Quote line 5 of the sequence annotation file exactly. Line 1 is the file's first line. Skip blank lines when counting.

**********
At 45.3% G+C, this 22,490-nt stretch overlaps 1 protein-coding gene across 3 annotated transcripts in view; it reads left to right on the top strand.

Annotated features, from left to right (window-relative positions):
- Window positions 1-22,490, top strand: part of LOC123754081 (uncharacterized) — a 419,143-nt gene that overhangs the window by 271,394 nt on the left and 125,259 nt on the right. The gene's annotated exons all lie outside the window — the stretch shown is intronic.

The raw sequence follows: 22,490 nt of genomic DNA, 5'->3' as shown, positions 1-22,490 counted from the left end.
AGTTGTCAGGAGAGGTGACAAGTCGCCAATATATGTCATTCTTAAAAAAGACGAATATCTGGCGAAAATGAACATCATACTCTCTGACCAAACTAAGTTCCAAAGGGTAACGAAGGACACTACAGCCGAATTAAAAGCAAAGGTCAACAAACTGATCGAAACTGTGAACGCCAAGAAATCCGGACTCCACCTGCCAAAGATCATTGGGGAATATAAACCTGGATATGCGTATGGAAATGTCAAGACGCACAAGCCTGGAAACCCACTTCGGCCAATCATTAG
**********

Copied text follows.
AGTTGTCAGGAGAGGTGACAAGTCGCCAATATATGTCATTCTTAAAAAAGACGAATATCTGGCGAAAATGAACATCATACTCTCTGACCAAACTAAGTTCCAAAGGGTAACGAAGGACACTACAGCCGAATTAAAAGCAAAGGTCAACAAACTGATCGAAACTGTGAACGCCAAGAAATCCGGACTCCACCTGCCAAAGATCATTGGGGAATATAAACCTGGATATGCGTATGGAAATGTCAAGACGCACAAGCCTGGAAACCCACTTCGGCCAATCATTAG